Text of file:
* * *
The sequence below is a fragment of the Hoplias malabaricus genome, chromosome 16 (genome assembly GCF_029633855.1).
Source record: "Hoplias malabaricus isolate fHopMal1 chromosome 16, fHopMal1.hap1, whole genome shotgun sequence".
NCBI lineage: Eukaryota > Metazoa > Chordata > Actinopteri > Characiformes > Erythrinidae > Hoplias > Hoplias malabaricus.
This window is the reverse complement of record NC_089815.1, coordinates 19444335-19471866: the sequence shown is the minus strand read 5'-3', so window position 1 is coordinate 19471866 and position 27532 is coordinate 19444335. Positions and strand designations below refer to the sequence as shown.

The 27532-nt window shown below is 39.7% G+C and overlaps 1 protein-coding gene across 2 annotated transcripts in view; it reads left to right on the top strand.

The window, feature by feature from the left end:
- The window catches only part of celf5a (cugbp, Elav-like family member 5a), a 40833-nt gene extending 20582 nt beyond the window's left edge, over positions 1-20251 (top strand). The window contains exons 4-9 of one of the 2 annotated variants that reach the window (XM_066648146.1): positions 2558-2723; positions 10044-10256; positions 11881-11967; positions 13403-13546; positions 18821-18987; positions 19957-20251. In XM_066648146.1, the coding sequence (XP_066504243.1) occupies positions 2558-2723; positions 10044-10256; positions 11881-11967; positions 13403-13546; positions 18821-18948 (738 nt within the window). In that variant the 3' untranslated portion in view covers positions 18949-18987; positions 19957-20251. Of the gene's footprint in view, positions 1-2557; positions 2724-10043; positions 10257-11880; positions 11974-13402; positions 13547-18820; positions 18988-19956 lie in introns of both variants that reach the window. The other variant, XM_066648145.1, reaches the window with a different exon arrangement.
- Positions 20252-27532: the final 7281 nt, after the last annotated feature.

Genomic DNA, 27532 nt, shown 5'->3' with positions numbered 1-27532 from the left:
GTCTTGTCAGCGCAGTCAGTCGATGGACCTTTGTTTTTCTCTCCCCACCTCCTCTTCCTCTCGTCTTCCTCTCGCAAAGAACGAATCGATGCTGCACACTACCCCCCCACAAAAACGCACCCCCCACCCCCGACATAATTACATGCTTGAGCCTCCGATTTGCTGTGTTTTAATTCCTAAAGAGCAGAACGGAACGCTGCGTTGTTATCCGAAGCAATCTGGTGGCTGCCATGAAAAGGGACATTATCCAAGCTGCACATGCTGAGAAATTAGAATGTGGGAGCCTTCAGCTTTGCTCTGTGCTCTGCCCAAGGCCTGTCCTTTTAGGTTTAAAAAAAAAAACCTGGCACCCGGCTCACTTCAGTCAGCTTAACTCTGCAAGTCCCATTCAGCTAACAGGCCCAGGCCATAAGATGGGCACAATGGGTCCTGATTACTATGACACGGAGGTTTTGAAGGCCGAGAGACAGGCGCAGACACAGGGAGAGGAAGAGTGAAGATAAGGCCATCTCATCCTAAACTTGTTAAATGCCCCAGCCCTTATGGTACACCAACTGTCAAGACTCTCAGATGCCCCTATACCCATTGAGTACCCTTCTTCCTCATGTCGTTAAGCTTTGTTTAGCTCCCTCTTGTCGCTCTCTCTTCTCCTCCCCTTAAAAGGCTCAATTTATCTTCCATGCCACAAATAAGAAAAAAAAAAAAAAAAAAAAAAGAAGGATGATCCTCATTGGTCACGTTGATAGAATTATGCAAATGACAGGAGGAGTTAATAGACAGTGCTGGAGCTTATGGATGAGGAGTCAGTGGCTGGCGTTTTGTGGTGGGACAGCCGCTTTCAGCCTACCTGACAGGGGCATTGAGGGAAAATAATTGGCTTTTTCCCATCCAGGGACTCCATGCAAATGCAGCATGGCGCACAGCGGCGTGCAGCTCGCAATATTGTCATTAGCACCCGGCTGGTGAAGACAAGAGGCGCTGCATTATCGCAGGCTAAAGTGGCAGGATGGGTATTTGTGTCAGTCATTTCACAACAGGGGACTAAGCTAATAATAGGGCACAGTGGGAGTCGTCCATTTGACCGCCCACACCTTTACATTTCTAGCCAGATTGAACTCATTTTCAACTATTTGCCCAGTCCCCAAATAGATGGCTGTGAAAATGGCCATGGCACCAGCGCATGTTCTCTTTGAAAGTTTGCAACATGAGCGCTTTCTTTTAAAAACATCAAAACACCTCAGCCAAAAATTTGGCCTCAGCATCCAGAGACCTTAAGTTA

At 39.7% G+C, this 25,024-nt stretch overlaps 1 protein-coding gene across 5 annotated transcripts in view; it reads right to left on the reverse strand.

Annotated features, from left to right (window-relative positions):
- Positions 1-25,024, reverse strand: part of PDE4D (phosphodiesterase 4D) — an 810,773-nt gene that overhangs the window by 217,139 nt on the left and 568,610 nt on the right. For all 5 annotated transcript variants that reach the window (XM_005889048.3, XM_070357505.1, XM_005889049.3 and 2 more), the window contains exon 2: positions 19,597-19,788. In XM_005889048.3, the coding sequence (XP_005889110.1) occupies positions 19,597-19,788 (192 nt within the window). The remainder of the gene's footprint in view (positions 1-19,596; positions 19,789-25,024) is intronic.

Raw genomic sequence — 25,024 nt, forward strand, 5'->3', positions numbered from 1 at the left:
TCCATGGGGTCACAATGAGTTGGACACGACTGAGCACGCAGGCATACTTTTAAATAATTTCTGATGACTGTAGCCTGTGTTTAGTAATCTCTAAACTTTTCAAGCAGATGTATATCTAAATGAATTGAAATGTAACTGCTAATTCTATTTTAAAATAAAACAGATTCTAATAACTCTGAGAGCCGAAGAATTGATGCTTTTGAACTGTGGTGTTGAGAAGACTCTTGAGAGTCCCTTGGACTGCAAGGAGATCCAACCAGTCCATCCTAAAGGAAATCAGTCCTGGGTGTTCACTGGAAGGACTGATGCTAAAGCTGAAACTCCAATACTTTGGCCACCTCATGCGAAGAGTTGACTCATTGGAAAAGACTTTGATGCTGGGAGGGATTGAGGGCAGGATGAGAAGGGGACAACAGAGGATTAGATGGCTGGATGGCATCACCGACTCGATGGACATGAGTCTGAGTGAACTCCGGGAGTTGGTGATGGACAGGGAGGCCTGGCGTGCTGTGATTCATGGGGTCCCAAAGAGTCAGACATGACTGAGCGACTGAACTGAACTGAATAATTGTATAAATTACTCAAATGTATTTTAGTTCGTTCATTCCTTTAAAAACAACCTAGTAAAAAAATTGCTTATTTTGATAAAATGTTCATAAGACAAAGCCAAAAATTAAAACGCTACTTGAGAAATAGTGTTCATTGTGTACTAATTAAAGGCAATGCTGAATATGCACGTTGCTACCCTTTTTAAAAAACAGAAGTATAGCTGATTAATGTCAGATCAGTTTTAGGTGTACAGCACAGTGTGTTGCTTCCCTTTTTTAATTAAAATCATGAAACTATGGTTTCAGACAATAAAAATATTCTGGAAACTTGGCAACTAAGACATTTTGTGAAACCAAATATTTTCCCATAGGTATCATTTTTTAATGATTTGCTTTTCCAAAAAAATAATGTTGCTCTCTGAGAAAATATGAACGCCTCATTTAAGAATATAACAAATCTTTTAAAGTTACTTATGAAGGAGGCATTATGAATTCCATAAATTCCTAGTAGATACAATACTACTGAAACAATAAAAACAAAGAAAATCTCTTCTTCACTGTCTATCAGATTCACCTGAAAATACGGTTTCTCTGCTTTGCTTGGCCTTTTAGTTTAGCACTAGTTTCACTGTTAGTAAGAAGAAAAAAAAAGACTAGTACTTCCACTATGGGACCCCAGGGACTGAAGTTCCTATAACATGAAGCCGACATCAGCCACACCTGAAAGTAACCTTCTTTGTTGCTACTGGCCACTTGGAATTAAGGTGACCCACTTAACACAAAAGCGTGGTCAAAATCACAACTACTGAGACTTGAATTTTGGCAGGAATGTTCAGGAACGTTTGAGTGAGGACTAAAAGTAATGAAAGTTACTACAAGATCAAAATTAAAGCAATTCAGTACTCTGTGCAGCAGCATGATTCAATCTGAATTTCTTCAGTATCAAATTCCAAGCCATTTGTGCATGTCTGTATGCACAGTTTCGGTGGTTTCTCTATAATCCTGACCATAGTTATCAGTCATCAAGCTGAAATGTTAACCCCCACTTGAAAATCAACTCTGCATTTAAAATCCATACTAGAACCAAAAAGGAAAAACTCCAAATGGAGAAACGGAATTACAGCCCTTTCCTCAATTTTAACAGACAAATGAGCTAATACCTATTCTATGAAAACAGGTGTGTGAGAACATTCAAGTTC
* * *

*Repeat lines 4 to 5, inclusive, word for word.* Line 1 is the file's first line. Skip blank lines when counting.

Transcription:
This window is the reverse complement of record NC_089815.1, coordinates 19444335-19471866: the sequence shown is the minus strand read 5'-3', so window position 1 is coordinate 19471866 and position 27532 is coordinate 19444335. Positions and strand designations below refer to the sequence as shown.

The 27532-nt window shown below is 39.7% G+C and overlaps 1 protein-coding gene across 2 annotated transcripts in view; it reads left to right on the top strand.